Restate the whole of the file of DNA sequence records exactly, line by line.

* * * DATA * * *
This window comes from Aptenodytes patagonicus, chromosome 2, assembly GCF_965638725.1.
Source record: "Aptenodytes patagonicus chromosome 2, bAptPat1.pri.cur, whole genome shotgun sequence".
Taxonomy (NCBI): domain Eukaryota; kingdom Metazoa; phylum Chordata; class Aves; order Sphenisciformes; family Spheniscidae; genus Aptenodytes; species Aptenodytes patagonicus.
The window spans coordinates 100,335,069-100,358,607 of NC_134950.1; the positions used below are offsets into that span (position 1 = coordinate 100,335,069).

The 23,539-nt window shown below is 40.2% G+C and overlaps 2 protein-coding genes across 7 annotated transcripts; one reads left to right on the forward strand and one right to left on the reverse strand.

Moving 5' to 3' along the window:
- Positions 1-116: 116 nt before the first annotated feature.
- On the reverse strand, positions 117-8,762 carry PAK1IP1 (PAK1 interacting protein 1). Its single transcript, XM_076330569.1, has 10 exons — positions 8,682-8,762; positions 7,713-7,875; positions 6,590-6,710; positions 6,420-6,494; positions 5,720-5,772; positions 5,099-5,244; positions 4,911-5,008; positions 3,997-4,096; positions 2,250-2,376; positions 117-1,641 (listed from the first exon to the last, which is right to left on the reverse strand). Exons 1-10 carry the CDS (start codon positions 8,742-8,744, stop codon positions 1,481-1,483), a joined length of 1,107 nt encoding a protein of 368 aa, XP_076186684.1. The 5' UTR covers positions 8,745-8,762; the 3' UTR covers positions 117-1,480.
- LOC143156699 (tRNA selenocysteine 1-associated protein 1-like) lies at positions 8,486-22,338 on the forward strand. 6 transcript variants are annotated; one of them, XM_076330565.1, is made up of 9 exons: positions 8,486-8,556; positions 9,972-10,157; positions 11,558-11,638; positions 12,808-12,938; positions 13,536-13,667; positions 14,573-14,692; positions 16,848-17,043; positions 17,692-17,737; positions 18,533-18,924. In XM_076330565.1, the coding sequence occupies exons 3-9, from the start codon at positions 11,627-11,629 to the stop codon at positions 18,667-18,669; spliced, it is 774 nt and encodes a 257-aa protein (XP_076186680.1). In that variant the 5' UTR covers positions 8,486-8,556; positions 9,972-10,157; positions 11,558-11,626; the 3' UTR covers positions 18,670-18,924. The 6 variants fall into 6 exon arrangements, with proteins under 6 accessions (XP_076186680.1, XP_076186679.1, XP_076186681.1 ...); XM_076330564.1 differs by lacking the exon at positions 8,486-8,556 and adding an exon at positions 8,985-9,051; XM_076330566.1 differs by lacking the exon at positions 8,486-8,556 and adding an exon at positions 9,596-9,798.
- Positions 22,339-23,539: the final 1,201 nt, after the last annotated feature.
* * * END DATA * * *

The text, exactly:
This window comes from Aptenodytes patagonicus, chromosome 2, assembly GCF_965638725.1.
Source record: "Aptenodytes patagonicus chromosome 2, bAptPat1.pri.cur, whole genome shotgun sequence".
Taxonomy (NCBI): domain Eukaryota; kingdom Metazoa; phylum Chordata; class Aves; order Sphenisciformes; family Spheniscidae; genus Aptenodytes; species Aptenodytes patagonicus.
The window spans coordinates 100,335,069-100,358,607 of NC_134950.1; the positions used below are offsets into that span (position 1 = coordinate 100,335,069).

The 23,539-nt window shown below is 40.2% G+C and overlaps 2 protein-coding genes across 7 annotated transcripts; one reads left to right on the forward strand and one right to left on the reverse strand.

Moving 5' to 3' along the window:
- Positions 1-116: 116 nt before the first annotated feature.
- On the reverse strand, positions 117-8,762 carry PAK1IP1 (PAK1 interacting protein 1). Its single transcript, XM_076330569.1, has 10 exons — positions 8,682-8,762; positions 7,713-7,875; positions 6,590-6,710; positions 6,420-6,494; positions 5,720-5,772; positions 5,099-5,244; positions 4,911-5,008; positions 3,997-4,096; positions 2,250-2,376; positions 117-1,641 (listed from the first exon to the last, which is right to left on the reverse strand). Exons 1-10 carry the CDS (start codon positions 8,742-8,744, stop codon positions 1,481-1,483), a joined length of 1,107 nt encoding a protein of 368 aa, XP_076186684.1. The 5' UTR covers positions 8,745-8,762; the 3' UTR covers positions 117-1,480.
- LOC143156699 (tRNA selenocysteine 1-associated protein 1-like) lies at positions 8,486-22,338 on the forward strand. 6 transcript variants are annotated; one of them, XM_076330565.1, is made up of 9 exons: positions 8,486-8,556; positions 9,972-10,157; positions 11,558-11,638; positions 12,808-12,938; positions 13,536-13,667; positions 14,573-14,692; positions 16,848-17,043; positions 17,692-17,737; positions 18,533-18,924. In XM_076330565.1, the coding sequence occupies exons 3-9, from the start codon at positions 11,627-11,629 to the stop codon at positions 18,667-18,669; spliced, it is 774 nt and encodes a 257-aa protein (XP_076186680.1). In that variant the 5' UTR covers positions 8,486-8,556; positions 9,972-10,157; positions 11,558-11,626; the 3' UTR covers positions 18,670-18,924. The 6 variants fall into 6 exon arrangements, with proteins under 6 accessions (XP_076186680.1, XP_076186679.1, XP_076186681.1 ...); XM_076330564.1 differs by lacking the exon at positions 8,486-8,556 and adding an exon at positions 8,985-9,051; XM_076330566.1 differs by lacking the exon at positions 8,486-8,556 and adding an exon at positions 9,596-9,798.
- Positions 22,339-23,539: the final 1,201 nt, after the last annotated feature.